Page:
A slow death by big screen TV

- First it was our 9 mile per gallon SUVs. Then it was our dodgy mortgages. And now, as a new wave of enviro-puritanism sweeps the United States, those of us who live on the star-spangled side of the Atlantic are about to lose yet another symbol of the easy money and high living of the Bush/Greenspan era: our monster-sized flat-screen TV sets.

Naturally, the ban has originated right here in California, which over recent months has already outlawed (or attempted to outlaw) such evils to society as helium balloons, circuses and swearing in public.

But what makes monster TVs such a public nuisance? Well, the average LCD screen uses 43 per more electricity than a cathode-ray tube set (a plasma screen uses 300 per cent more) and people tend to leave them on for hours or days at a time - if they ever switch them off at all. A TV used to be something you sat down and watched: now it serves much the same function as wallpaper. All of which puts an enormous strain on California's ageing power grid.

Now much as I abhor the concept of bans, I'll concede that a few Americans have taken the concept of flat-screen TV ownership too far.

A few Sundays ago, for example, I went over to my friend Dave's house, and he was watching American football on a screen so large that if the living room walls had failed, the TV would have been able to keep the ceiling propped up.

At the same time, Dave was keeping track of two other games via two other (only marginally smaller) displays, while also streaming live data to a couple of laptops positioned strategically on straight-backed chairs at either side of the room. The amount of energy being sucked into Dave's apartment could probably have kept the streetlights on in Baghdad for a decade.

This, of course, is what makes the “banners” so angry. Come the Super Bowl on February 1, they fume, a staggering 40 per cent of the output of California's San Onofre nuclear power station (or its equivalent) will be consumed by monster TVs showing little men in helmets running back and forth across a green background. The waste! The folly!

Hence California's new ultra-strict energy efficiency laws that will come into force in 2011, making the sale of some XXL displays unviable. I fear, however, that none of this has been thought through. For example: Californians will still be able to drive to the Nevada border and buy a flat screen on the “grey market” (or simply order one off Amazon.com), thus depriving the state of badly needed taxes that it could have used to upgrade the power grid and invest in clean energy - thus preventing the need for a ban in the first place.

With politicians in office who fail to grasp that kind of logic, no wonder the entire state is heading for bankruptcy some time in early spring.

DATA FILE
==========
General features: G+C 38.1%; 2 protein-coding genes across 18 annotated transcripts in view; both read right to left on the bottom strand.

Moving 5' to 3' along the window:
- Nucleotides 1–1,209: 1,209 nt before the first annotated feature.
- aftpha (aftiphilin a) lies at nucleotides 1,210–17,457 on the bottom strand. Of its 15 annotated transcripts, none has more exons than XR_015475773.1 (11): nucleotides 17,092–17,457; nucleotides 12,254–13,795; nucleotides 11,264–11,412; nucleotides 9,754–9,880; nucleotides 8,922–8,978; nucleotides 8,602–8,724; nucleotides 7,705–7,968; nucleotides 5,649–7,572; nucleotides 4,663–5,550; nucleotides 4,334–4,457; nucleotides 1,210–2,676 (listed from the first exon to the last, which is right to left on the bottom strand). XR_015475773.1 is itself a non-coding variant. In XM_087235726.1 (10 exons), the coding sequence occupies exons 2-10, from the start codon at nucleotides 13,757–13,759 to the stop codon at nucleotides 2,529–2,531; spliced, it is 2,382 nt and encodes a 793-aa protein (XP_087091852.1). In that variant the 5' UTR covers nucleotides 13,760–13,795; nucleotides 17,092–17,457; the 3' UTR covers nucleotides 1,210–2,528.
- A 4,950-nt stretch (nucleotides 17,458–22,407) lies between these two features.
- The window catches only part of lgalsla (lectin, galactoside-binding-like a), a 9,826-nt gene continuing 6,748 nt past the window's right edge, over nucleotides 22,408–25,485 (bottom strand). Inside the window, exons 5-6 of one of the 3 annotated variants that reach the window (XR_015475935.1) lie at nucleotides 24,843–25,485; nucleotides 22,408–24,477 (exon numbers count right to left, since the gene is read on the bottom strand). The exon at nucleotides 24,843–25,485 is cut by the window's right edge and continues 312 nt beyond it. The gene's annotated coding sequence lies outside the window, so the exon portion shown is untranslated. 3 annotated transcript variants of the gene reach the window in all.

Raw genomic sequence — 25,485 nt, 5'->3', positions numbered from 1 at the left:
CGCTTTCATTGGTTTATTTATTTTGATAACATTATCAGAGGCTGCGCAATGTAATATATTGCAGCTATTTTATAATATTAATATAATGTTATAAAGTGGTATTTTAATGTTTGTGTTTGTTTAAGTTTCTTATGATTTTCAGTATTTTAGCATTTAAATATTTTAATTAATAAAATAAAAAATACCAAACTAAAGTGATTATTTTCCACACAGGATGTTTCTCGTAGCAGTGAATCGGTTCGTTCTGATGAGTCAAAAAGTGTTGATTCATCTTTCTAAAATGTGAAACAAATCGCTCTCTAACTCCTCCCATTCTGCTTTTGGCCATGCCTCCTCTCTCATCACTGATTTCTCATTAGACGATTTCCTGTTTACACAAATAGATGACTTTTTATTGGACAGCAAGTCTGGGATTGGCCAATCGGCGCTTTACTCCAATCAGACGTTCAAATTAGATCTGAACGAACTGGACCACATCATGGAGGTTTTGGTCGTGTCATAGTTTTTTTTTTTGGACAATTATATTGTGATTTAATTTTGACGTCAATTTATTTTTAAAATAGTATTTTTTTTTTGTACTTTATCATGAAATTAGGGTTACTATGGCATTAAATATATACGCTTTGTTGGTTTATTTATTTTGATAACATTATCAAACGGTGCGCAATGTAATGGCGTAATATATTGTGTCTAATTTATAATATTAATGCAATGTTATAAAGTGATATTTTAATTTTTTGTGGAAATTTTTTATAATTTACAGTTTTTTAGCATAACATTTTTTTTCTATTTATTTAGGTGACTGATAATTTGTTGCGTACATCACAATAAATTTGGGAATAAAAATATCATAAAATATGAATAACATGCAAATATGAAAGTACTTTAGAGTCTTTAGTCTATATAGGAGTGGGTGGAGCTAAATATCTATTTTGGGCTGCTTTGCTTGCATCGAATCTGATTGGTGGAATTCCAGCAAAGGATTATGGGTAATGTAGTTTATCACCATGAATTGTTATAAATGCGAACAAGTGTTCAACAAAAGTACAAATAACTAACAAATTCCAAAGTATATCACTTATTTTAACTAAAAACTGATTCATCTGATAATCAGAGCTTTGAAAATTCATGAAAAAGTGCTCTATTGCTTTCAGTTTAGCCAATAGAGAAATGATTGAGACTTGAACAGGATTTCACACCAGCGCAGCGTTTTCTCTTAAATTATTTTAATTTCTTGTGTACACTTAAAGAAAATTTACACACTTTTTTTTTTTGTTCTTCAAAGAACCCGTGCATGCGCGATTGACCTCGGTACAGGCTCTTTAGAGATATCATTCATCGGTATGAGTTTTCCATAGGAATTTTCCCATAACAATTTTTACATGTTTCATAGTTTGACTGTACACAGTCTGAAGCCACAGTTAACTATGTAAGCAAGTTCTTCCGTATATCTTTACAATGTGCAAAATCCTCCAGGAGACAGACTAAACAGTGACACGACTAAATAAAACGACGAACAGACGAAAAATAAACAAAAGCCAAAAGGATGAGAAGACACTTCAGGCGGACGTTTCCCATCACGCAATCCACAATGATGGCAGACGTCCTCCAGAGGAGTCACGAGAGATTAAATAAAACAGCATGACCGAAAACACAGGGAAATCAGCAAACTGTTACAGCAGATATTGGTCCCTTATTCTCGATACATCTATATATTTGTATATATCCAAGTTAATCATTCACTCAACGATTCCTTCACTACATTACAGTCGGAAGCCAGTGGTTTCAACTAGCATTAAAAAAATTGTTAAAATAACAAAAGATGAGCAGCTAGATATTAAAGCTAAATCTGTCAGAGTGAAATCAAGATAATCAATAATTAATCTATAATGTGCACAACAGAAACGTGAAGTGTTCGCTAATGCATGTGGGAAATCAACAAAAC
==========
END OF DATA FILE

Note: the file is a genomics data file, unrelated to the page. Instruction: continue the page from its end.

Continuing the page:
We must protect ourselves from ourselves, of course. Most of that electricity guzzled by our giant flat screens is produced by burning coal, which pumps out carbon into the atmosphere, thus trapping the heat from the sun, and... oh, you know the rest. Only that argument doesn't sound as convincing after the publication of an article in Science magazine over the weekend about the humans who inhabited California in 11,000 BC.

Scientists had long believed that these “Clovis people” were rapacious meatheads who overhunted their food until it was extinct. Now it turns out that they were destroyed through no fault of their own: an enormous asteroid collided with Canada, sending a tsunami of ice water down the Mississippi and into the Atlantic, where it played havoc with the warm ocean currents and brought about a mini Ice Age.

Worth considering next time you feel bad about leaving your TV on standby.

Chances are, mind you, that no one is leaving their TV on standby any more - and not because of environmental dread, but for the rather more mundane reason that they can't afford the electricity bill. Here in Hollywood, this new era of frugality is coming as a terrible shock, largely because the frugality of previous years was largely a matter of show, and in many ways was simply just another form of consumption (“trading down” to a $120,000 Lexus hybrid, for example, or rearing your own livestock so that you can eat organic meat).

But now the real pain has set in. The rapidly approaching Oscars season will see some layoffs - guest-list layoffs, that is. According to prominent events organizers, this year's after-show parties will be dramatically downsized affairs, with expenditure cut in half.

It's all very grim indeed. Still, it raises an interesting question: will culled guests qualify for some kind of severance package?

It seems only fair.



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